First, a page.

On the other hand, the Court of Appeal held that a Decision Annex that contained the Prime Minister’s decision on an issue did not fall within the continuum of communications between solicitor and client, nor was it instructions on how certain proceedings were to be conducted that would be privileged. Rather, the Decision Annex was something created at the stage where the Prime Minister (the client) was now acting on the legal advice he had received for purposes of conducting his regular business.

With respect to the application of severance (section 25) to the solicitor-client privileged portions of the records, the Court of Appeal stated that while it “seemingly applies to every provision of the Act, it must nevertheless be modulated to take into account the full extent of the solicitor-client privilege”. The Court of Appeal agreed with PCO that certain factual statements should not have been ordered severed and disclosed by the Federal Court. The Court of Appeal stated that this information was inextricably linked to the legal issues under discussion and its disclosure would reveal the precise subject of the communication or the factual assumptions of the legal advice given or sought.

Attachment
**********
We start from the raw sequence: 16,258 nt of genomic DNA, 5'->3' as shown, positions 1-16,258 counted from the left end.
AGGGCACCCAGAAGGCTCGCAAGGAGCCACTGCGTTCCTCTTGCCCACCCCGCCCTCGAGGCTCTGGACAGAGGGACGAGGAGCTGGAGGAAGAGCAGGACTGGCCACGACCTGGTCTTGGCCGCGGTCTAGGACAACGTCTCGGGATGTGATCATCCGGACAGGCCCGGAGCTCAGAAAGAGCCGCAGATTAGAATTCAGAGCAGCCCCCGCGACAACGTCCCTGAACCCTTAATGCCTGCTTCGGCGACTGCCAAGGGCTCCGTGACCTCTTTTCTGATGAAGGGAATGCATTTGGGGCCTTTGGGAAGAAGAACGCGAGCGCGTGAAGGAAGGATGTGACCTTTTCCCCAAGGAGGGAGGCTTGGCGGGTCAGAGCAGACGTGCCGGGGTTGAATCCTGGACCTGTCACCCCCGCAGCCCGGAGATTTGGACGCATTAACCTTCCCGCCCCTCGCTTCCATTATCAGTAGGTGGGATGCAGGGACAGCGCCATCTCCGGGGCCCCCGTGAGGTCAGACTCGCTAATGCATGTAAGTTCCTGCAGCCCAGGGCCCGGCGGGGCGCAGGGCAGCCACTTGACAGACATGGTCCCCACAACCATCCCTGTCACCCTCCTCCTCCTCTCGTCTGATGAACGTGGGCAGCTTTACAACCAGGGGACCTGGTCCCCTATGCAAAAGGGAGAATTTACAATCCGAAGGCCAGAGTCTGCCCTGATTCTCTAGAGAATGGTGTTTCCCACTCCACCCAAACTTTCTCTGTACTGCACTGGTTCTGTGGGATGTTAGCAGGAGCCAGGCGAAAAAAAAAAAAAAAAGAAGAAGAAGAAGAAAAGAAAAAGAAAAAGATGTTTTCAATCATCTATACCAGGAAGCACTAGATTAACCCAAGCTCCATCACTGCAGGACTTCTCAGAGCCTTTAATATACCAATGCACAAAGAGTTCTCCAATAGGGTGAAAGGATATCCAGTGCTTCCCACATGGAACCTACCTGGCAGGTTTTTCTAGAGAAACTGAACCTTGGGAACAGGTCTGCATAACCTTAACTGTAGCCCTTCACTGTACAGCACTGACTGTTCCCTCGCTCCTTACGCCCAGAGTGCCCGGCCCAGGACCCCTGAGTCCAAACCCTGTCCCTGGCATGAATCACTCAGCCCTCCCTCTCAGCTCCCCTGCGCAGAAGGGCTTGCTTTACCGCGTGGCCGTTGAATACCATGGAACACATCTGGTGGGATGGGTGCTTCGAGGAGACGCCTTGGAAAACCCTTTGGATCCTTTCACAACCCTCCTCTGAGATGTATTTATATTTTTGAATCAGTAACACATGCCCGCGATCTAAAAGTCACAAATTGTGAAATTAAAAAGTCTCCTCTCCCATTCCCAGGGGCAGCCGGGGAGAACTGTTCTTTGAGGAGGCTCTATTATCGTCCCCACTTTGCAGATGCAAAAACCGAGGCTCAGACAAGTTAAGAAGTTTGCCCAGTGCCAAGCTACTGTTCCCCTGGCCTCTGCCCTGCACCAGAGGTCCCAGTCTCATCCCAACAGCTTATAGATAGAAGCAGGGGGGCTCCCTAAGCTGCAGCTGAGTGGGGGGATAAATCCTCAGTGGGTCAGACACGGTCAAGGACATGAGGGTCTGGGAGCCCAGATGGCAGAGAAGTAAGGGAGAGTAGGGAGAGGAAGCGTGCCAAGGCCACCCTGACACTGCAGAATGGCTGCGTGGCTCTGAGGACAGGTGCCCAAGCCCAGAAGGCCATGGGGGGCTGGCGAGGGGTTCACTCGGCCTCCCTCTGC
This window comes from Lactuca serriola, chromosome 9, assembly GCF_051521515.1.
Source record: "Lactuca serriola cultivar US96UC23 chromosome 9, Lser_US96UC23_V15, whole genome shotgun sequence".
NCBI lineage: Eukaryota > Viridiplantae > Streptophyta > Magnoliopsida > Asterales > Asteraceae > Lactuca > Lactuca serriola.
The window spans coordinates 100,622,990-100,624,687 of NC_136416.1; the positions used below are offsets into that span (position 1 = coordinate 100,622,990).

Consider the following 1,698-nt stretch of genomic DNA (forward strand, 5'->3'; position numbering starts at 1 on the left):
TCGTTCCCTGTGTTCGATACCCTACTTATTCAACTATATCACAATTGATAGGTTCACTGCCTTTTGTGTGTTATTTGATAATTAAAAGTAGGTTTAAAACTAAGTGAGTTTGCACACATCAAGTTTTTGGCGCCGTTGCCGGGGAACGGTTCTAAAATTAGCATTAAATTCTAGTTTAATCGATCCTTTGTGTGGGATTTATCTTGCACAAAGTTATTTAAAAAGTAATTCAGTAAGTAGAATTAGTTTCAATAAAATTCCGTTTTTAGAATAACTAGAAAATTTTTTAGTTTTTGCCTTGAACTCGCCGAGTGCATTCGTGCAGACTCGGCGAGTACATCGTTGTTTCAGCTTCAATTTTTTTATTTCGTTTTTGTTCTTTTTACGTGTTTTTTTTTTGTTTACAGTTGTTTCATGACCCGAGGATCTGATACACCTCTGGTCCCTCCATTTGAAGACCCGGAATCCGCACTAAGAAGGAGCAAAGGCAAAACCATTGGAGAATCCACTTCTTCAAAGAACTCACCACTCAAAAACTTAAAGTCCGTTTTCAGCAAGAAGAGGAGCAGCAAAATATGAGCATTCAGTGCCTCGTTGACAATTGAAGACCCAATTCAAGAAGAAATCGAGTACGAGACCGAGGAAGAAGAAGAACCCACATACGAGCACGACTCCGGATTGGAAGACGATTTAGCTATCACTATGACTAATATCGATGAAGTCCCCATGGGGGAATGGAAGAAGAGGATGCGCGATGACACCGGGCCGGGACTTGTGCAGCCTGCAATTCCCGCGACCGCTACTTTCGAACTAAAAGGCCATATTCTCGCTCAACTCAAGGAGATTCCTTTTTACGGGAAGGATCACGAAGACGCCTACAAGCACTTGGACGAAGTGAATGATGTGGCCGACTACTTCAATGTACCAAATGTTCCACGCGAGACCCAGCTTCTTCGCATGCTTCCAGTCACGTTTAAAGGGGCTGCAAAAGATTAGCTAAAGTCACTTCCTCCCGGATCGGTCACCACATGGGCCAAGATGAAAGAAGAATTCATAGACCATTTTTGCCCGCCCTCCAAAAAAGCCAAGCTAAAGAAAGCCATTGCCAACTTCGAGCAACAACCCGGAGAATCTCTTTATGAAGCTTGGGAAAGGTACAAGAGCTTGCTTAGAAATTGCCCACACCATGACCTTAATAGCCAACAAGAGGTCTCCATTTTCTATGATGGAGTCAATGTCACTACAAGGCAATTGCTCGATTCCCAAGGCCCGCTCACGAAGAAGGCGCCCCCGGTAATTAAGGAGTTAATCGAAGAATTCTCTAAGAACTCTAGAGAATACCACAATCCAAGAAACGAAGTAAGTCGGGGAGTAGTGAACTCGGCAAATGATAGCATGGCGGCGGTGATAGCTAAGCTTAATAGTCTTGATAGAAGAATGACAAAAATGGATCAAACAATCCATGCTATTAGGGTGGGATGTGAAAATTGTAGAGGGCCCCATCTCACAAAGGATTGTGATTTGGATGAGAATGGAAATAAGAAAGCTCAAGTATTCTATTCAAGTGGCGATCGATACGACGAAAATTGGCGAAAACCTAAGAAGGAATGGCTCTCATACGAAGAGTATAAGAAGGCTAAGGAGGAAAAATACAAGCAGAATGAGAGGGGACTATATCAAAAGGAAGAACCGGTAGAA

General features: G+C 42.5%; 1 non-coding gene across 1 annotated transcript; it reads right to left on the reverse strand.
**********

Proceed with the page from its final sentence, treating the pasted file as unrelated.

To the extent that PCO was authorized to refuse the disclosure of the records based on either sections 21(1)(a) or 23 of the ATIA, did it reasonably exercise its discretion not to disclose these records?